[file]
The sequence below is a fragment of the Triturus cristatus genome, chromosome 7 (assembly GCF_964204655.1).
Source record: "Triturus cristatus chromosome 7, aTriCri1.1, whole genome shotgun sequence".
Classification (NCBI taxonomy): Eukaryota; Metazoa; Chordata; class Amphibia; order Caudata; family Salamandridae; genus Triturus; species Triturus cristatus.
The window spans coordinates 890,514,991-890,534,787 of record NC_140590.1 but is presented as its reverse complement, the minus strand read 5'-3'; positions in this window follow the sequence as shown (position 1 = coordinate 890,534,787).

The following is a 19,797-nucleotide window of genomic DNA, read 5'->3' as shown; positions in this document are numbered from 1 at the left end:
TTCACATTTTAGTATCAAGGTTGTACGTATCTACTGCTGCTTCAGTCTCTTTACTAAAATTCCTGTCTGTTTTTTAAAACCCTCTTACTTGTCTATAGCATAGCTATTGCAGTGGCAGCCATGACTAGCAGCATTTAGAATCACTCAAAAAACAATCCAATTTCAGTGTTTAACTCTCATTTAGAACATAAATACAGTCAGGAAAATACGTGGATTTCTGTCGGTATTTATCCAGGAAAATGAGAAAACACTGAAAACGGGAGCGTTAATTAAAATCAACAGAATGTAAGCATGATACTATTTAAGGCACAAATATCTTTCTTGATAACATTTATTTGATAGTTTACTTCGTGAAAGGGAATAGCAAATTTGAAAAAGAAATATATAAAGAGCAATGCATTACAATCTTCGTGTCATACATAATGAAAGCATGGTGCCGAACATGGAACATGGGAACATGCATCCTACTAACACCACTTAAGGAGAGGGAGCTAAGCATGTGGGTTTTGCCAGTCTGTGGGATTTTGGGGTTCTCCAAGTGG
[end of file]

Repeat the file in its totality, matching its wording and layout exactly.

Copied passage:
The sequence below is a fragment of the Triturus cristatus genome, chromosome 7 (assembly GCF_964204655.1).
Source record: "Triturus cristatus chromosome 7, aTriCri1.1, whole genome shotgun sequence".
Classification (NCBI taxonomy): Eukaryota; Metazoa; Chordata; class Amphibia; order Caudata; family Salamandridae; genus Triturus; species Triturus cristatus.
The window spans coordinates 890,514,991-890,534,787 of record NC_140590.1 but is presented as its reverse complement, the minus strand read 5'-3'; positions in this window follow the sequence as shown (position 1 = coordinate 890,534,787).

The following is a 19,797-nucleotide window of genomic DNA, read 5'->3' as shown; positions in this document are numbered from 1 at the left end:
TTCACATTTTAGTATCAAGGTTGTACGTATCTACTGCTGCTTCAGTCTCTTTACTAAAATTCCTGTCTGTTTTTTAAAACCCTCTTACTTGTCTATAGCATAGCTATTGCAGTGGCAGCCATGACTAGCAGCATTTAGAATCACTCAAAAAACAATCCAATTTCAGTGTTTAACTCTCATTTAGAACATAAATACAGTCAGGAAAATACGTGGATTTCTGTCGGTATTTATCCAGGAAAATGAGAAAACACTGAAAACGGGAGCGTTAATTAAAATCAACAGAATGTAAGCATGATACTATTTAAGGCACAAATATCTTTCTTGATAACATTTATTTGATAGTTTACTTCGTGAAAGGGAATAGCAAATTTGAAAAAGAAATATATAAAGAGCAATGCATTACAATCTTCGTGTCATACATAATGAAAGCATGGTGCCGAACATGGAACATGGGAACATGCATCCTACTAACACCACTTAAGGAGAGGGAGCTAAGCATGTGGGTTTTGCCAGTCTGTGGGATTTTGGGGTTCTCCAAGTGG